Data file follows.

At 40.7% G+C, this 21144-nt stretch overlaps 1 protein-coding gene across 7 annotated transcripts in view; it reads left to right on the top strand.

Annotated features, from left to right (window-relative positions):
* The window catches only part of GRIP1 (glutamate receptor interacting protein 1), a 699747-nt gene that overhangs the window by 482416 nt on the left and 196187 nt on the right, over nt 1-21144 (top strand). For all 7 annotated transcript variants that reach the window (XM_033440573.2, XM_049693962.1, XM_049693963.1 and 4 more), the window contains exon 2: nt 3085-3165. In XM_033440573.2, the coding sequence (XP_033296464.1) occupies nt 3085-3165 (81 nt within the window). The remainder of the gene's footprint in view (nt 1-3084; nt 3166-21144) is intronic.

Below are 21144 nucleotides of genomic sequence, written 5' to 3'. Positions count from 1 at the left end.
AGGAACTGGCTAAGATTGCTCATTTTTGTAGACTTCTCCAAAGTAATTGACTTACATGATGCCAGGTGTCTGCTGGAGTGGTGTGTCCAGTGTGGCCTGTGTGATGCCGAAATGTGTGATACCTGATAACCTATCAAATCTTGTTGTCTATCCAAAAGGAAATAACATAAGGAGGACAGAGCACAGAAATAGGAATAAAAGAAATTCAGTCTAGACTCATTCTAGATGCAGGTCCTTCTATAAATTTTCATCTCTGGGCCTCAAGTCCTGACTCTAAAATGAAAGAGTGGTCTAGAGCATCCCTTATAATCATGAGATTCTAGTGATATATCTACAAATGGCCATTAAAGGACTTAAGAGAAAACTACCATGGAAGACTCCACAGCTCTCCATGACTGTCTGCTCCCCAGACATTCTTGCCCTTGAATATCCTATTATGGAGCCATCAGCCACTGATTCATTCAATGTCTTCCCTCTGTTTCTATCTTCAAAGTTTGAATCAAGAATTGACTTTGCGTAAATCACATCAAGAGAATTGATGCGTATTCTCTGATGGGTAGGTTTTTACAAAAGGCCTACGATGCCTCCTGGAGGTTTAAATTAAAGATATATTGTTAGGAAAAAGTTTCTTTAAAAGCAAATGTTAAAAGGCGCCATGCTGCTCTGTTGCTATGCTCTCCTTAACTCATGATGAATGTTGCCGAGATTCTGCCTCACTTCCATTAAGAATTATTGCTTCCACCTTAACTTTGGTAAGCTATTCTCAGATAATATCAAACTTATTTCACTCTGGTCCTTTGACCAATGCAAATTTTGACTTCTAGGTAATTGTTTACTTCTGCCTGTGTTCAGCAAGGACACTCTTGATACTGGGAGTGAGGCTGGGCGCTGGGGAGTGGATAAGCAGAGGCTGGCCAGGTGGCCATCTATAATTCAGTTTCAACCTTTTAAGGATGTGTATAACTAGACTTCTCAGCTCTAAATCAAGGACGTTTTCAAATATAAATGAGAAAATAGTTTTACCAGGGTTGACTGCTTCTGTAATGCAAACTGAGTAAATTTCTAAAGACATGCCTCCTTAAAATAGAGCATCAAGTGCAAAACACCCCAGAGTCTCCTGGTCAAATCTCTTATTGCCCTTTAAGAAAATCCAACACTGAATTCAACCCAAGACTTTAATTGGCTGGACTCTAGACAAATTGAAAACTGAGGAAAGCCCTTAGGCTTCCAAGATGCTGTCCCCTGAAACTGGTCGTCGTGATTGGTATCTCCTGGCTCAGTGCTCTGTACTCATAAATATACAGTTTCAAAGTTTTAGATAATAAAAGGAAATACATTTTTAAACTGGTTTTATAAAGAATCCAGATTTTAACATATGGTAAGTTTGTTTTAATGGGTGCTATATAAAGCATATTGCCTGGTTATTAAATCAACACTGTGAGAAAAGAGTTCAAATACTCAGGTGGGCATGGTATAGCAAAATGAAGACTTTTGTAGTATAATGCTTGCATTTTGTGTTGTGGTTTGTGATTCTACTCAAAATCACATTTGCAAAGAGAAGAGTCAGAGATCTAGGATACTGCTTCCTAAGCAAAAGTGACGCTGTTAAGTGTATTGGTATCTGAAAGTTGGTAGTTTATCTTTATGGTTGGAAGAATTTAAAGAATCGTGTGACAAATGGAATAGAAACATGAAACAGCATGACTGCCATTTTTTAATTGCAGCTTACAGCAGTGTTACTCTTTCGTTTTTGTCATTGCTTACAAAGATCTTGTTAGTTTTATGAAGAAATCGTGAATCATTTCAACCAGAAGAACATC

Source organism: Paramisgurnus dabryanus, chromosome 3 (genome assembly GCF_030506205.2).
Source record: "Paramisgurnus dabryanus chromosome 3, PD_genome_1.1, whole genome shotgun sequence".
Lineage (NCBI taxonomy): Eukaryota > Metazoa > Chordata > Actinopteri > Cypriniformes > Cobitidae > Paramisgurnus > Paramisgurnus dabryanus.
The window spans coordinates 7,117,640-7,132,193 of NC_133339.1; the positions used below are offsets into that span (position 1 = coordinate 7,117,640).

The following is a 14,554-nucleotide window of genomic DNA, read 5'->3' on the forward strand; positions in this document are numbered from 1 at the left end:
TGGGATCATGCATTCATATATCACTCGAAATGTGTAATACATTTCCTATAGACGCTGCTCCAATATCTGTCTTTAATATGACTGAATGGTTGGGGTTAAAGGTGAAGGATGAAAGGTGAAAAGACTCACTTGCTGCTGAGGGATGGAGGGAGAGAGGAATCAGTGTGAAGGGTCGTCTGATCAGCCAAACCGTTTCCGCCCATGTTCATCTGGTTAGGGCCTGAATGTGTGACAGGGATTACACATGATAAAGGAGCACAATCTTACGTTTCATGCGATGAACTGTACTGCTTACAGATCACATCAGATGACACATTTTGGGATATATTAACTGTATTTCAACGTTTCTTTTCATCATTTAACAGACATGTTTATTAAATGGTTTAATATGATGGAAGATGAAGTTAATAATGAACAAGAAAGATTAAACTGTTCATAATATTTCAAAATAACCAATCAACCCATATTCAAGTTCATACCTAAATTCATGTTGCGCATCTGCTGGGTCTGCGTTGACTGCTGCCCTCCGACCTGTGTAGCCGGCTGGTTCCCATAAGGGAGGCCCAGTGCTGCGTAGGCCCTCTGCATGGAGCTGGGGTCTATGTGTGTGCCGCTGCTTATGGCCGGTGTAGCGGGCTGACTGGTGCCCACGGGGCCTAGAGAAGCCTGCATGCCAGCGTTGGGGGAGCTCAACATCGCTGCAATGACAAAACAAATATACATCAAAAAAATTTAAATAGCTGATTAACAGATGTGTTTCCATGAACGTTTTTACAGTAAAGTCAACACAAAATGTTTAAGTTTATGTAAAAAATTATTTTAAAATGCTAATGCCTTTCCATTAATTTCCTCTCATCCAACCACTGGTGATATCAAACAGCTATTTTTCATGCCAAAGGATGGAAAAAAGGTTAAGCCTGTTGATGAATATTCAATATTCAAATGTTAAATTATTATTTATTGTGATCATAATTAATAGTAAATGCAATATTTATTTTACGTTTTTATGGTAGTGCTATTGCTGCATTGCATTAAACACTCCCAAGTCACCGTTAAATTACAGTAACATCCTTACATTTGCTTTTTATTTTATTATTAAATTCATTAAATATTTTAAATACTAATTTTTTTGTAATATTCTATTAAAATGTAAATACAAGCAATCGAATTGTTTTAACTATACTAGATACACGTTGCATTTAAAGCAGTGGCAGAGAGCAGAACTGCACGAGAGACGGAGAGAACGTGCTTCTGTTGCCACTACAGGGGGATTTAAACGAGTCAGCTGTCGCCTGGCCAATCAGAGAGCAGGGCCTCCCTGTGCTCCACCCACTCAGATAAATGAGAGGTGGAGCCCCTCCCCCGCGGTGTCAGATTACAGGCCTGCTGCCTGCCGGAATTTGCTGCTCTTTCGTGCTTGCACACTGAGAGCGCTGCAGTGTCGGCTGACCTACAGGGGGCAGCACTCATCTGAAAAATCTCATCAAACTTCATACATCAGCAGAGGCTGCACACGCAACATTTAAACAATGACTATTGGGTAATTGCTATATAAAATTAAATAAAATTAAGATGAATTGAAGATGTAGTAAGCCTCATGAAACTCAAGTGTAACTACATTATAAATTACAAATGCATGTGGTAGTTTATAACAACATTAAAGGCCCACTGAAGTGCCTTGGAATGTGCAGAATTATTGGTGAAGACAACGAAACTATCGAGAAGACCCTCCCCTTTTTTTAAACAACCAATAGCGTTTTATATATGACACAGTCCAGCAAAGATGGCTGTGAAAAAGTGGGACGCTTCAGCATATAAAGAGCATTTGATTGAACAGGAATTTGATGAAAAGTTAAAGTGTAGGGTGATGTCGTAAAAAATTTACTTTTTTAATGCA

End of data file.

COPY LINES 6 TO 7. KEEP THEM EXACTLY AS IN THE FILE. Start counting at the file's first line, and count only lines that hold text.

Source organism: Paramisgurnus dabryanus, chromosome 3 (genome assembly GCF_030506205.2).
Source record: "Paramisgurnus dabryanus chromosome 3, PD_genome_1.1, whole genome shotgun sequence".